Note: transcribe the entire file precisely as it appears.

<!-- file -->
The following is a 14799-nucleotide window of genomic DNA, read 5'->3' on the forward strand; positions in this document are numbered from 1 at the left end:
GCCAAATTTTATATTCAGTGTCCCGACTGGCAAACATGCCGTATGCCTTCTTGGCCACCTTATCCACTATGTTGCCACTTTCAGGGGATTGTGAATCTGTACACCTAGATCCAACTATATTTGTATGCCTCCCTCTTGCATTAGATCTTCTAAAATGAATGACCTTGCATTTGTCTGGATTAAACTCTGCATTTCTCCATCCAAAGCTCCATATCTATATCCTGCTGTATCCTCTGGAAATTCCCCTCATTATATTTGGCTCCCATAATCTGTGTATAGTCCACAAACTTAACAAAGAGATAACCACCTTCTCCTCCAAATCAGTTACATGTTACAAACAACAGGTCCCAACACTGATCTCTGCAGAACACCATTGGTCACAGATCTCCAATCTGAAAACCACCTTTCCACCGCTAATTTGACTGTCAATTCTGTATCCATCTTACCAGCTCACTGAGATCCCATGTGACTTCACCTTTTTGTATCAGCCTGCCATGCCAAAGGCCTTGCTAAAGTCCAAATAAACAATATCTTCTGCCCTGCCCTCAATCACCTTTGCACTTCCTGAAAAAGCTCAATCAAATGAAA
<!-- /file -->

The following is a 14799-nucleotide window of genomic DNA, read 5'->3' on the forward strand; positions in this document are numbered from 1 at the left end:
GCCAAATTTTATATTCAGTGTCCCGACTGGCAAACATGCCGTATGCCTTCTTGGCCACCTTATCCACTATGTTGCCACTTTCAGGGGATTGTGAATCTGTACACCTAGATCCAACTATATTTGTATGCCTCCCTCTTGCATTAGATCTTCTAAAATGAATGACCTTGCATTTGTCTGGATTAAACTCTGCATTTCTCCATCCAAAGCTCCATATCTATATCCTGCTGTATCCTCTGGAAATTCCCCTCATTATATTTGGCTCCCATAATCTGTGTATAGTCCACAAACTTAACAAAGAGATAACCACCTTCTCCTCCAAATCAGTTACATGTTACAAACAACAGGTCCCAACACTGATCTCTGCAGAACACCATTGGTCACAGATCTCCAATCTGAAAACCACCTTTCCACCGCTAATTTGACTGTCAATTCTGTATCCATCTTACCAGCTCACTGAGATCCCATGTGACTTCACCTTTTTGTATCAGCCTGCCATGCCAAAGGCCTTGCTAAAGTCCAAATAAACAATATCTTCTGCCCTGCCCTCAATCACCTTTGCACTTCCTGAAAAAGCTCAATCAAATGAAA